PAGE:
Michael Pascoe: Behind the headline, RBA warns growth to be slashed next year

Treasurer Jim Chalmers says he will announce in July whether RBA governor Philip Lowe will stay on.

Treasurer Jim Chalmers says he will announce in July whether RBA governor Philip Lowe will stay on. Photo: AAP

It seemed only The New Daily saw the warning buried in the budget papers, but now the Reserve Bank has underlined it: Economic growth will be more than halved next year to a very pedestrian 2 per cent, among the world’s lowest.

Not that headline writers will notice – the interest rate rise obviously holds centre stage with all the usual explainers about what it means for mortgage repayments and speculation about how far the foreshadowed further rate rises will go.

Yet it is the expected softening of growth in 2023 that is likely to limit what the RBA does with monetary policy.

And Governor Philip Lowe wants everyone to know he isn’t putting his foot on the monetary brake – he’s merely lifting it a little off the accelerator.

In RBA-speak, it’s “the right time to begin withdrawing some of the extraordinary monetary support” for the economy during the pandemic.

Basically, with the economy running strongly on all the cash that’s been pumped into it, unemployment falling under 4 per cent, the government throwing more “elect me” billions around, and inflation jumping higher than expected, the RBA couldn’t justify continuing to push the economy to run harder.

In real terms – after inflation – money has been and continues to be free. No rational investment should be curtailed by it becoming a little less free.

Lifting the cash rate by 25 points to 0.35 per cent looks suspiciously like a compromise between a very gentle opening nudge of 15 points and a decent shove of 40.


There’s a degree of subtlety there in messaging about just how hawkish the bank might be, how far rates might go. The hint is “further, but not too far”.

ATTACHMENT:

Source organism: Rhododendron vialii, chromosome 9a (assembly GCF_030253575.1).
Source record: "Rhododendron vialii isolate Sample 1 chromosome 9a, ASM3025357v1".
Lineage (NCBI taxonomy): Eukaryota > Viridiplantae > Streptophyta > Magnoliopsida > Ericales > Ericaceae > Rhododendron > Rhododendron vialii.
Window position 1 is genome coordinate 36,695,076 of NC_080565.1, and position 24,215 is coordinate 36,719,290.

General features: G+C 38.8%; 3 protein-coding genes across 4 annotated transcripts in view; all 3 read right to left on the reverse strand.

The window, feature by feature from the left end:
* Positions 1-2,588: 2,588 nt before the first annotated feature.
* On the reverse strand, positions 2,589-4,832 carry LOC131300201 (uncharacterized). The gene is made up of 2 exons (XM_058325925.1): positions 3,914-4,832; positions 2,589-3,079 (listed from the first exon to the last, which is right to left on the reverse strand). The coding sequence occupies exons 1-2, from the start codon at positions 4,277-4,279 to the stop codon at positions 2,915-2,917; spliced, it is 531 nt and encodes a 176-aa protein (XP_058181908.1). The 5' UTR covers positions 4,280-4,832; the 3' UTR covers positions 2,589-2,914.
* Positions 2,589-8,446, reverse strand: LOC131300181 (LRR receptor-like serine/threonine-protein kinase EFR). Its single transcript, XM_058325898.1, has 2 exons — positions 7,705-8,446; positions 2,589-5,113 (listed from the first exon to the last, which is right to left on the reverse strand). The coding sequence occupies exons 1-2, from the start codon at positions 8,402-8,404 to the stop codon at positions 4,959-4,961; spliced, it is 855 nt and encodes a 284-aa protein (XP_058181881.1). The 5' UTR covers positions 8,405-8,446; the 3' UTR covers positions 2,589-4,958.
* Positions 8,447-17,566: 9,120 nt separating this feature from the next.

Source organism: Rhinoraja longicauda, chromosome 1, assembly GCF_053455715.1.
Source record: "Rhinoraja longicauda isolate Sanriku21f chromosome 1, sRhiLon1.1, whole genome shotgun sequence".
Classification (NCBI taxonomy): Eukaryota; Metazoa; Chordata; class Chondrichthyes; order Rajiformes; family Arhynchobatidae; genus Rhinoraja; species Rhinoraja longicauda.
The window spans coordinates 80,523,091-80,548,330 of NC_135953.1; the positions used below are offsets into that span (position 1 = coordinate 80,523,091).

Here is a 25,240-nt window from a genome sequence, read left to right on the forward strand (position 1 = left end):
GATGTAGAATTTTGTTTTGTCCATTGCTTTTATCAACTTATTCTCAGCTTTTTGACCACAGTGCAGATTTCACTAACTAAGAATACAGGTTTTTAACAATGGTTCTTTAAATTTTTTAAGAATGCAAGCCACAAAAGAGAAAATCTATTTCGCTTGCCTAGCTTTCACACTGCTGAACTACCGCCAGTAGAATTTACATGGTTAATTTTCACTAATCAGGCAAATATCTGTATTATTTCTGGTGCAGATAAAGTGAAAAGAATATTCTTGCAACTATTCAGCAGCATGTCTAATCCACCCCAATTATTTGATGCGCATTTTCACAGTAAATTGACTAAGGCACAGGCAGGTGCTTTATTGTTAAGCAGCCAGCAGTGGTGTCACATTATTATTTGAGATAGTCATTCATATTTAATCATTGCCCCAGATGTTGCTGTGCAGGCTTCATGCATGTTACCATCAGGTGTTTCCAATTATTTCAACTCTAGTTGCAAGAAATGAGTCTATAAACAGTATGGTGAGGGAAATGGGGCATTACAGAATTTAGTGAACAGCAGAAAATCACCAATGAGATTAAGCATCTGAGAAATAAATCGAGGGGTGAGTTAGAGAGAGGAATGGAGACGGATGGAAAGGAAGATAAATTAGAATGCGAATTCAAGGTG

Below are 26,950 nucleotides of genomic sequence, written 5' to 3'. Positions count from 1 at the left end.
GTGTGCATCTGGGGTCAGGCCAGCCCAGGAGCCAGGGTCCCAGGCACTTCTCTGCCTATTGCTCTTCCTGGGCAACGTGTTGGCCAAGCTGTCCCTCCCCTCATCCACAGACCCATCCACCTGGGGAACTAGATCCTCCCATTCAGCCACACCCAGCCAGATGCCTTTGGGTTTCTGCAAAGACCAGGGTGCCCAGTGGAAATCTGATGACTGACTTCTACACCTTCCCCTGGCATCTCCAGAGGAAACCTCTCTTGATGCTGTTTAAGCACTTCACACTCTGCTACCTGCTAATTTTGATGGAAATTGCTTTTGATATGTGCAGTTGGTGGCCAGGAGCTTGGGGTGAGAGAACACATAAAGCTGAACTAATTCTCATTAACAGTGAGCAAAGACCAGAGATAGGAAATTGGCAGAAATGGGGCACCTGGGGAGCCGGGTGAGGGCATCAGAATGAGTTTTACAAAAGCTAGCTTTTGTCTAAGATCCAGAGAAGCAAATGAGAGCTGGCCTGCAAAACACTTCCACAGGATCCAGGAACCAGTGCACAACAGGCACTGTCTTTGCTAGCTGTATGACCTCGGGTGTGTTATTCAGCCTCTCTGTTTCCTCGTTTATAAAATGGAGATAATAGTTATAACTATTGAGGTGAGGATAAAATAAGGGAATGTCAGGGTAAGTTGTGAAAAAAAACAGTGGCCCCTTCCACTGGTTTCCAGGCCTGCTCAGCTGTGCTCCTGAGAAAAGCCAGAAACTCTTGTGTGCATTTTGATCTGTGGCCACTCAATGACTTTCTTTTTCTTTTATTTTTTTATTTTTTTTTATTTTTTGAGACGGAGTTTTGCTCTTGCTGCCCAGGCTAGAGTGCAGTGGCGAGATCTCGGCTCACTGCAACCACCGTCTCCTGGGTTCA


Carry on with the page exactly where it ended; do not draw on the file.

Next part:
Beyond the headline rate rise, Governor Lowe’s statement contained the highlights of the bank’s quarterly statement on monetary policy that will be released on Friday.

The bank is working on the expectation that Australia’s gross domestic product will grow by 4.25 per cent this calendar year – and then just 2 per cent next year.

(The RBA’s 2022 forecast is half a percentage point lower than Treasury’s budget prediction of 4.75 per cent, but matches the budget’s soft 2023 expectations.)

The unemployment rate is predicted to fall to about 3.5 per cent nearly next year, but then stay there. Growth of only 2 per cent doesn’t reduce unemployment.

The bank acknowledges headline inflation will continue to rise from the latest consumer price index reading of 5.1 per cent to 6 per cent for the year with underlying inflation of 4.75 per cent.

The forecast is still for this inflationary surge to be transitory, for both the headline and underlying figures to be ”around 3 per cent” by the middle of 2024.

Dr Lowe had nailed the bank’s colours to decent wages growth before lifting rates but, you know, stuff happens.

The bank’s business liaison tells of wages growth picking up. I’ll take bets now that wages growth will still be a long way short of the inflation rate, meaning living standards will continue to fall.

The other factors in the monetary equation could no longer be ignored. Anyway, Dr Lowe said only “some withdrawal of the extraordinary monetary support” was appropriate.

Money remains cheap enough to be stimulating the economy, not slowing it.

The financial impact of this and the next couple of rate rises will be felt by few Australians – only those who took on large mortgages in the past couple of years.

Remember that only about a third of households have a mortgage and most of those have either built up a buffer or substantially paid it down.

But the psychological impact of the first rate rise in a dozen years is broader than the number of people who will feel it in their wallets.

All the headlines get noticed, the idea of people cutting back on spending spreads around.

The irony is that tightening monetary policy actually can’t result in much spending being reduced.

As the Australian Bureau of Statistics explained, most of the inflation we’re feeling is in non-discretionary spending – we still have to pay the rent, buy food and fuel, meet necessary health costs, even people with big mortgages.

Politically, lying about debt and deficit and interest rates for nine years will make it hard for the Coalition to suddenly have credibility in telling the truth that rising rates are a sign of a strong economy, that falling and extremely low rates are not necessarily healthy.

The bigger problem is explaining how living standards are continuing to fall with no sign of the wages price index getting ahead of inflation, never mind the real, after-tax story.

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